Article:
Legislature turns to attorney to lead new ethics office

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A longtime legislative attorney has been tapped to lead the state’s new Office of Legislative Ethics.

Robert Rudolph was approved by the Legislative Council Thursday to serve as chief counsel for the office, which will provide guidance to the General Assembly on ethical questions. Rudolph has been with the Indiana Legislative Services Agency since 1989 and is currently senior staff attorney.

Indiana House of Representatives Speaker Brian Bosma called Rudolph the “right choice” for the new position.

The Office of Legislative Ethics was created in response to an ethics scandal in the House of Representatives during the 2014 session. Former Rep. Eric Turner was investigated for violating the Legislature’s ethics rules for lobbying against a bill that would have been detrimental to his family’s nursing home business.

Turner was ultimately cleared of any wrongdoing but in the fallout from the matter, he resigned his seat in the House.

The legislation establishing the office, House Enrolled Act 1002, was authored by Bosma.

“Today we took a major step forward as a result of the Ethics Bill we passed this legislative session,” Bosma said in a statement. “I am very pleased with the establishment of this office which is occurring without any additional cost to taxpayers.”

The ethics office will be part of the LSA’s Office of Bill Drafting and Research. Staff will be shared between the two offices.  

Rudolph is well known to the Legislature. He has been involved in the drafting of complex legislation, including election laws and code revisions, and he has written most of the ethics bills. He also serves as the attorney on the House Rules committee.

He holds bachelor’s and master’s degrees in mathematics from Purdue University and is a 1983 graduate of the Indiana University Robert H. McKinney School of Law.

The Legislative Council also approved the topics for the General Assembly’s summer study committees. More than 100 topics had been proposed for further study, but the council whittled that list to 40 spread among 13 summer committees.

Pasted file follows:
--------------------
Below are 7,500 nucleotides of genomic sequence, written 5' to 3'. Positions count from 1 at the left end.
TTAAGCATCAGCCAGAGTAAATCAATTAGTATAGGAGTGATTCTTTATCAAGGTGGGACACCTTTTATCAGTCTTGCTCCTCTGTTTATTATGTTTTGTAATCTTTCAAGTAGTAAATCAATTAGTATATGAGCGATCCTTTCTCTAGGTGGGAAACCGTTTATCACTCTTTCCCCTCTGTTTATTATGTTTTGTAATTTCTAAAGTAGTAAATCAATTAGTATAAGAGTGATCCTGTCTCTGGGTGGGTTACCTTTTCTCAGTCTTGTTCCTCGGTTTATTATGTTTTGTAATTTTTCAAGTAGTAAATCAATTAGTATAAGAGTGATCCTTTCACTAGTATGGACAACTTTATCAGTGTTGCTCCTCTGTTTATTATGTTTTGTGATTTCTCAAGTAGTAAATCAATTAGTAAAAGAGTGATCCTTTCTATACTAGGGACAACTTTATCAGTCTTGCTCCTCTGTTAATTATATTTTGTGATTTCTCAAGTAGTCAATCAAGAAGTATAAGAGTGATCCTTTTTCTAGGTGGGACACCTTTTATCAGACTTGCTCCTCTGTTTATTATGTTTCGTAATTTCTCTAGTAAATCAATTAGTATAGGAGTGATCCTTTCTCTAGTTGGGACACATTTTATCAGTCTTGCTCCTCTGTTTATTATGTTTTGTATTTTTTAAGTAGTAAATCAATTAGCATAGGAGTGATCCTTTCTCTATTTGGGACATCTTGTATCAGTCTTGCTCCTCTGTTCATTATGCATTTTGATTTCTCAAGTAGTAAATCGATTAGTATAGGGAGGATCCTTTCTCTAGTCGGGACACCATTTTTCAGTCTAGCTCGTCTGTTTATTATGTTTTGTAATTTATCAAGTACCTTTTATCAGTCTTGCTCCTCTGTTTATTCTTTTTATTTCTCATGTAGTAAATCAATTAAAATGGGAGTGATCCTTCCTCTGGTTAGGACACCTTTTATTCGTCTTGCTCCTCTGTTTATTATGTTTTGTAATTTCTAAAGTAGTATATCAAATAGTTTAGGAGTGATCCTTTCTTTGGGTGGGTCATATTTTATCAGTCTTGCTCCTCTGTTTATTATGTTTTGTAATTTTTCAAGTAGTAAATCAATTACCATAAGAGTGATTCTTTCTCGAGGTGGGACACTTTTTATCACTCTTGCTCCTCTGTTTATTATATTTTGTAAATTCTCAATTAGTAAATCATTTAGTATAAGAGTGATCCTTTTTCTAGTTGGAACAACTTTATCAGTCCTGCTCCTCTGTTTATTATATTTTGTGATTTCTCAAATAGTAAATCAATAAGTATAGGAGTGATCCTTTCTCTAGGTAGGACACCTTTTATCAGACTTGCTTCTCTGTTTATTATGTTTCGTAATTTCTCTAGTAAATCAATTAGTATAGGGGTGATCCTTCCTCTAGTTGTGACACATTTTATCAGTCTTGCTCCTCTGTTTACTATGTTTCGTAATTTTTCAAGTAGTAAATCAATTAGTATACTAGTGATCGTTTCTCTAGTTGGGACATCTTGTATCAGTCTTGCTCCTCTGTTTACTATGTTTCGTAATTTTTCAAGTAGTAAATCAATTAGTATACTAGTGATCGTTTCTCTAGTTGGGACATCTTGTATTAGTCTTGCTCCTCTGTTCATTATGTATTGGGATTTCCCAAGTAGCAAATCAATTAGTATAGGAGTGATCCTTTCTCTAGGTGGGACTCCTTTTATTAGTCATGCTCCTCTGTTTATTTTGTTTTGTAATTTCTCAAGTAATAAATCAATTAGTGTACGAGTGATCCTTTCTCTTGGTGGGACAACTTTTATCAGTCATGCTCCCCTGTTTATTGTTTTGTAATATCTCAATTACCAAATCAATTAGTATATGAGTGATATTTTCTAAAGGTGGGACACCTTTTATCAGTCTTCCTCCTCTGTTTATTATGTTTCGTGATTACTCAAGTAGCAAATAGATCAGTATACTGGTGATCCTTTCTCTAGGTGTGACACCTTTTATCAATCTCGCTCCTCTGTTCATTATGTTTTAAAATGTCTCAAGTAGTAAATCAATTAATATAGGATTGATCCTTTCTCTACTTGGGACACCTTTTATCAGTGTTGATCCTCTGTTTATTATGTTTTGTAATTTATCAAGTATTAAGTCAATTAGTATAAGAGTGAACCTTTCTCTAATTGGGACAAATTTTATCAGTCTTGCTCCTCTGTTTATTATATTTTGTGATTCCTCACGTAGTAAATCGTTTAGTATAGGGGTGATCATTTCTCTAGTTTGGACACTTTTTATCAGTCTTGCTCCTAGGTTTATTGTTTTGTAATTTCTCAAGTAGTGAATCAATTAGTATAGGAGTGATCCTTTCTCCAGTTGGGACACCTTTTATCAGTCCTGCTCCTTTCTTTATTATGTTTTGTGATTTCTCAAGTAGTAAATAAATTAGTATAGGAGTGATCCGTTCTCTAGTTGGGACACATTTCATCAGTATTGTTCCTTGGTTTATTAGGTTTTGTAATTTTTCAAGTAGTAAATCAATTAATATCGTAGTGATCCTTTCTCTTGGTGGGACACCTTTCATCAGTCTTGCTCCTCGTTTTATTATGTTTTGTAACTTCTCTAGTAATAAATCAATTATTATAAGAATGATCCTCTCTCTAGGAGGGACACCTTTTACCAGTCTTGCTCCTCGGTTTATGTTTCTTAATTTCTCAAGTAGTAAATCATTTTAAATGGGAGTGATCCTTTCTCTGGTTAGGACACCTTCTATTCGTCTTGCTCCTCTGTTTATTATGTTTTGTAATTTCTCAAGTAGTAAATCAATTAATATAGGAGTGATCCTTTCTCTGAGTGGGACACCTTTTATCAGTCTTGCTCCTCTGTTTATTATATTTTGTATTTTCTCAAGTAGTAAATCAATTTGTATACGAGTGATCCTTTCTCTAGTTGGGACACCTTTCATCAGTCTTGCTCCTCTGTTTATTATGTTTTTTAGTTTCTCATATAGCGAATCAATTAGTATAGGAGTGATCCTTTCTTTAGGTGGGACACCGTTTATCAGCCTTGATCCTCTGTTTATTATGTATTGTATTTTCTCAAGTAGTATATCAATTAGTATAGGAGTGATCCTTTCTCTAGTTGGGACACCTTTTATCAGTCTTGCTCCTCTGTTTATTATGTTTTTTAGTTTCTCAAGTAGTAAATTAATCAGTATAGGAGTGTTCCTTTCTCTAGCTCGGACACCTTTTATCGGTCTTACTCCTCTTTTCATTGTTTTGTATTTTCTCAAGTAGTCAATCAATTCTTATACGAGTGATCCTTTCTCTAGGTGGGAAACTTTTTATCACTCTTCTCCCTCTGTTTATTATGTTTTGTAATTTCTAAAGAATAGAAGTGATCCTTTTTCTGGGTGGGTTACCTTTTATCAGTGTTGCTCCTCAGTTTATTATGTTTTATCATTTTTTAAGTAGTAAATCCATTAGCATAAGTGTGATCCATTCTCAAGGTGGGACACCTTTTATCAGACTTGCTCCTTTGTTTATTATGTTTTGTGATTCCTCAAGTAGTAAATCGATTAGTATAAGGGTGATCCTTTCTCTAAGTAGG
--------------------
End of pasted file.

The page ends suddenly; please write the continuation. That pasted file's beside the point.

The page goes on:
Although the council unanimously approved the topics, Senate Democratic Leader Tim Lanane issued a statement critical of Republican leaders for not assigning a Religious Freedom Restoration Act anti-discrimination study. It had been proposed that a study committee look at adding gender identity and sexual orientation to the Indiana Civil Rights Law.

“I’m frustrated my colleagues felt strengthening our state civil rights protection did not merit legislative study,” the Anderson Democrat said. “I am fearful some have failed to absorb the lesson imparted this past session.”

The Committee on Corrections & Criminal Code has a hefty agenda. It has been assigned to examine the problems faced by offenders when they are released from incarceration. In addition, the committee has been charged with studying the state’s adult protective services laws as well as various issues surrounding prostitution, rape and sexual assault, and human trafficking.

A study of Indiana’s Medical Malpractice Act has been assigned to the Committee on Courts and Judiciary. The group will examine the possibility of raising the cap on damages as well as potential changes to the medical review panel.

The committee also will review requests for new courts or changes in jurisdiction of existing courts.


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